Systematic studies of point vortex systems started in the middle on the nineteenth century with the works of H. Helmholtz and G. Kirchhoff. Nevertheless, the point vortex systems have still been drawing a lot of attention since they find applications in a vast spectrum of physical problems. Here we consider a dynamical system governing the motion of many point vortices located in the different layers of a multi-layer flow under influence of an external deformation field. We show that the vorticity center of the system behaves just as the one of two point vortices interacting in a deformation flow. In particular, the vorticity center may experience parametric instability leading to its unbounded growth under the influence of non-stationary shear and rotational components oscillating with different magnitudes. We then show that, in a reference frame moving with vorticity center, the equation of relative vortex motion look the same as if the vorticity center stays in the origin of the reference frame. In addition, we study the relative motion of two point vortices located in different layers of a two-layer deformation flow. We analyze phase portraits of the relative motion and establish the conditions leading to parametric instability of vortex trajectories near the elliptic points. Also, we establish that the relative vortex motion can be chaotic.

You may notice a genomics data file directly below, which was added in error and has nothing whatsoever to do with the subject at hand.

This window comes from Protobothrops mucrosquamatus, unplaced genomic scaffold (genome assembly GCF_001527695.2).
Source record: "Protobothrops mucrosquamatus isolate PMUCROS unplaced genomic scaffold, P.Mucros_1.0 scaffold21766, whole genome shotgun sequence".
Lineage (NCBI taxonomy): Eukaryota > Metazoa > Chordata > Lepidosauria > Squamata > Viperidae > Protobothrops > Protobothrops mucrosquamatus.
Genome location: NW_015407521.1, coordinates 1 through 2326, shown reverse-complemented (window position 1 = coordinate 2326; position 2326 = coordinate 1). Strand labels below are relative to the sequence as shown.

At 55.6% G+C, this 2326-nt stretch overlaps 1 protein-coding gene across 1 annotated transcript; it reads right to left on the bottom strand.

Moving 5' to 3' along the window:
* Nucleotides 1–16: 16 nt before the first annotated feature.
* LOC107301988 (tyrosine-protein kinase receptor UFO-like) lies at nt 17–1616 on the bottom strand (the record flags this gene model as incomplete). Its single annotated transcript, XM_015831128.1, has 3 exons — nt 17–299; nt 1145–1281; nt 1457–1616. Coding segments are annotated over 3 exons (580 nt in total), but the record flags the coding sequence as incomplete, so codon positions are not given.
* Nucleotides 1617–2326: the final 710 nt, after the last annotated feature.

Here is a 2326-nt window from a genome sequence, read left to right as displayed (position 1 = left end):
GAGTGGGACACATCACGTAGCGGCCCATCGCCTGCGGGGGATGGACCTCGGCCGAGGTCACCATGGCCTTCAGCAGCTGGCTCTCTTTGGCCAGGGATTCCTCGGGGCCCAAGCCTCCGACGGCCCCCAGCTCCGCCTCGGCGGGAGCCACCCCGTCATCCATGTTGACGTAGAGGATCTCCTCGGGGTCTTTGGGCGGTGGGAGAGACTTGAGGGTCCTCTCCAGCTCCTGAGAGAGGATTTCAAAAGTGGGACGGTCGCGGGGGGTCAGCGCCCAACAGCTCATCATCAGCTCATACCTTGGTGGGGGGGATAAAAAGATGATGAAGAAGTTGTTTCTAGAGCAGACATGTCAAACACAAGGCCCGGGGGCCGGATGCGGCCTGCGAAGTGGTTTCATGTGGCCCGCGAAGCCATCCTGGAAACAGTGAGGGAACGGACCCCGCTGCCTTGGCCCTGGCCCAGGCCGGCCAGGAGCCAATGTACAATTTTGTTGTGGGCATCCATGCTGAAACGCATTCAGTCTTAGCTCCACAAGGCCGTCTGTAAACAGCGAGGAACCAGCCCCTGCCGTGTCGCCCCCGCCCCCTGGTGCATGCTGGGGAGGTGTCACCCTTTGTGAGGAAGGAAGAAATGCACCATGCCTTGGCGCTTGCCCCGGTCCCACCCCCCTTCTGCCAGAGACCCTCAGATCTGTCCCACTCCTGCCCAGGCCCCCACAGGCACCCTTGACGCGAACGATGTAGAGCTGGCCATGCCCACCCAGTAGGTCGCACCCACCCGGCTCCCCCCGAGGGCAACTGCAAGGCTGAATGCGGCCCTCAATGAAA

Lanotte, Alessandra S.

** CNR-Istituto di Scienze dell'Atmosfera e del Clima, Lecce, Italy**

Modelling Oceanic Dispersion : an application to the Lagrangian Transport in the Sicily Channel

A correct description of Lagrangian dispersion in the ocean has great relevance, but it is a delicate task because of the finite space and time resolution of the circulation models. These are mostly affected by two main limitations: i) unresolved scale motions, and mesoscale motions that are largely smoothed out at scales close to the grid spacing; (ii) poorly resolved time variability in the profiles of the horizontal velocities in the upper layer. In the talk, I will discuss how we can use observations to improve numerical modeling of dispersion processes. As an application, I will discuss a case of Lagrangian transport in the Central Mediterranean Region.

Lopesino, Carlos

** ICMAT, Madrid, España**

Discrete and Continuous Lagrangian Descriptors for Hamiltonian systems.